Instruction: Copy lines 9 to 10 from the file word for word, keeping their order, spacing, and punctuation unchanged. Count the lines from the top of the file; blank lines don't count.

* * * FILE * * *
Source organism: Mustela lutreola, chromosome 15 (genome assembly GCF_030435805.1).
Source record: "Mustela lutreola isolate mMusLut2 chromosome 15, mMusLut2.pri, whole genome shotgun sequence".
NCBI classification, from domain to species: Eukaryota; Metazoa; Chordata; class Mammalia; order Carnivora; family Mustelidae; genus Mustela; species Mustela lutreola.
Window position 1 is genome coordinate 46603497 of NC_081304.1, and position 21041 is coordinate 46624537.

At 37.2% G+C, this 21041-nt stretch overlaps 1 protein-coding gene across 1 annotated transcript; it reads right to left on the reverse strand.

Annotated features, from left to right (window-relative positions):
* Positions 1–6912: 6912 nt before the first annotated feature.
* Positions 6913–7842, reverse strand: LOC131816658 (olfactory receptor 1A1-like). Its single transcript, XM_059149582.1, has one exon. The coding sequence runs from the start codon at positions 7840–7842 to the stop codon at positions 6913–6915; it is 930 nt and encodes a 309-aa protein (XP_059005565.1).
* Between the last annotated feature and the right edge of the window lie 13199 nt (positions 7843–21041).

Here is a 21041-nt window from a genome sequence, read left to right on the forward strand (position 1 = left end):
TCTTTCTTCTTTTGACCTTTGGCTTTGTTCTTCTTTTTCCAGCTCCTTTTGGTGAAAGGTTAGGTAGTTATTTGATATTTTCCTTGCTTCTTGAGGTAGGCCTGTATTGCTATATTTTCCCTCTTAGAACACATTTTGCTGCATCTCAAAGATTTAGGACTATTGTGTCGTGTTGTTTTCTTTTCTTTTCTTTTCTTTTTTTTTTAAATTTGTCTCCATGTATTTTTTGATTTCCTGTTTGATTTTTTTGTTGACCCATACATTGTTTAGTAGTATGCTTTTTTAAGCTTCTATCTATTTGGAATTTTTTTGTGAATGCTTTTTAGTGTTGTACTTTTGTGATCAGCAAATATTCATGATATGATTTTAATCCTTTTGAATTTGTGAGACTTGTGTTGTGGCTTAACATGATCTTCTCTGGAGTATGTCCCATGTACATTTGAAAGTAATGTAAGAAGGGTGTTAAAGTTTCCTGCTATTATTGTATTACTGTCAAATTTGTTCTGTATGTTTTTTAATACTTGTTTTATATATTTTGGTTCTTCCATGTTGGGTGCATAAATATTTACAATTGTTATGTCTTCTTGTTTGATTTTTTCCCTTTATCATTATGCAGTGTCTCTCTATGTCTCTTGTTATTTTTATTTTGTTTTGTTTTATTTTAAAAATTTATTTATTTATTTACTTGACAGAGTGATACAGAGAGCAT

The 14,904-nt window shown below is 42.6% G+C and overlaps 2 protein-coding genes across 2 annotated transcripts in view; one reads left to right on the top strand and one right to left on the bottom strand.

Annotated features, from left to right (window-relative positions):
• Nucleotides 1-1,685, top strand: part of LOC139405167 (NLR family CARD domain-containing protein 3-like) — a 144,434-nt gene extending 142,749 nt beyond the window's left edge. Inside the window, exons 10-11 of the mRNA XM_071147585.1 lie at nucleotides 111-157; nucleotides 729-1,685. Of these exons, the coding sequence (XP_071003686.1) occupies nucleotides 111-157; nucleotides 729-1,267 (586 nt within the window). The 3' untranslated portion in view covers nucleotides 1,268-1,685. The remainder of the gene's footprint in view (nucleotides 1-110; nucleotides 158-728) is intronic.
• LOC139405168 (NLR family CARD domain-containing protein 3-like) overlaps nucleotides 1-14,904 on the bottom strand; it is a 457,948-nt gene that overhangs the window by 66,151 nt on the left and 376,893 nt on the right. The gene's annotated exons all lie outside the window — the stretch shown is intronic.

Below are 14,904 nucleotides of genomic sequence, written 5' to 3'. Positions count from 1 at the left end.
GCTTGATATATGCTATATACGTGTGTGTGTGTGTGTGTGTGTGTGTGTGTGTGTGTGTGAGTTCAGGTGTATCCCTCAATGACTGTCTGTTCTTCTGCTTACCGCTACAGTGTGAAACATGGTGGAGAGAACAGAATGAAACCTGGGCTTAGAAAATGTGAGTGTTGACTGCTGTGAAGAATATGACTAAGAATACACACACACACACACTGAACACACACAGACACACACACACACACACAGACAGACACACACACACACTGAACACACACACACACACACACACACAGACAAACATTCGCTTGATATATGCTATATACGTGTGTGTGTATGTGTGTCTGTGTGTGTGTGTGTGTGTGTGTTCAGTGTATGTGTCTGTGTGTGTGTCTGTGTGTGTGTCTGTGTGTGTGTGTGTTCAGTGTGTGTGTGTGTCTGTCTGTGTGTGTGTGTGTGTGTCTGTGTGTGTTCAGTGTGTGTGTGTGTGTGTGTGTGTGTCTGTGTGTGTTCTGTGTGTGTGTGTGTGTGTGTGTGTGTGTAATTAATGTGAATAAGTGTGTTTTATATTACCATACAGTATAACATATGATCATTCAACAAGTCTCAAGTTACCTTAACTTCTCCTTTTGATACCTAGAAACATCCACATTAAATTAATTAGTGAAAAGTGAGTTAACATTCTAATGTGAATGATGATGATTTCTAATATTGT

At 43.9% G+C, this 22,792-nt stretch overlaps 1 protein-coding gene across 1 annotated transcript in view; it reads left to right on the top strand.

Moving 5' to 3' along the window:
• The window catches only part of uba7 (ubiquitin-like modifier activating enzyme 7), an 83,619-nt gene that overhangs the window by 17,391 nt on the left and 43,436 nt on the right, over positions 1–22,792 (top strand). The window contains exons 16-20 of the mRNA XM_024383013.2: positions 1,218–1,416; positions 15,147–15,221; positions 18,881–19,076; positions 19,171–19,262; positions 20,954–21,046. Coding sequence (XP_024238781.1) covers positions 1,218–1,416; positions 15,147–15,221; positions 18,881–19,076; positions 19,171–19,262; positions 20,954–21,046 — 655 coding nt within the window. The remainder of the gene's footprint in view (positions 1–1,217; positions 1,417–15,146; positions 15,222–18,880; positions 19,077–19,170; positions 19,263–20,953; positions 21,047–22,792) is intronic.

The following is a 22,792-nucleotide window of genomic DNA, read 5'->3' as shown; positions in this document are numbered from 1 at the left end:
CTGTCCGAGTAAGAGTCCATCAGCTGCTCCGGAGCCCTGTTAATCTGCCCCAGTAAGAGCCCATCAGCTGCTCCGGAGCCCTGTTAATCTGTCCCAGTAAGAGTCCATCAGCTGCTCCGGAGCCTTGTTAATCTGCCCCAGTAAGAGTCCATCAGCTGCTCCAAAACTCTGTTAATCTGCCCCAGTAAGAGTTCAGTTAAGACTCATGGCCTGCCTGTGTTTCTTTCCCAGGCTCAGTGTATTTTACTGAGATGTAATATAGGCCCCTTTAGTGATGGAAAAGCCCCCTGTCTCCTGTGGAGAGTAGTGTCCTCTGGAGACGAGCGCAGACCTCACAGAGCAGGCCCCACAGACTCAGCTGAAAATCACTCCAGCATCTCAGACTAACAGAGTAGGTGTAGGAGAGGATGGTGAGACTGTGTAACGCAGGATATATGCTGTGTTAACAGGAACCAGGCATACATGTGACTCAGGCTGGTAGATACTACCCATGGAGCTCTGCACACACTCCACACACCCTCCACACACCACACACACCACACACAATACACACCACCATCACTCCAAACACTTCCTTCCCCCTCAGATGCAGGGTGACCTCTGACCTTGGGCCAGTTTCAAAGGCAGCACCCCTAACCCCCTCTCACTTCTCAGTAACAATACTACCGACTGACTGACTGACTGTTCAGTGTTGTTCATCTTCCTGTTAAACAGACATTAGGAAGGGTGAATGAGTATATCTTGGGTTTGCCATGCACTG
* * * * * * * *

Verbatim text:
* Between the last annotated feature and the right edge of the window lie 13199 nt (positions 7843–21041).

Here is a 21041-nt window from a genome sequence, read left to right on the forward strand (position 1 = left end):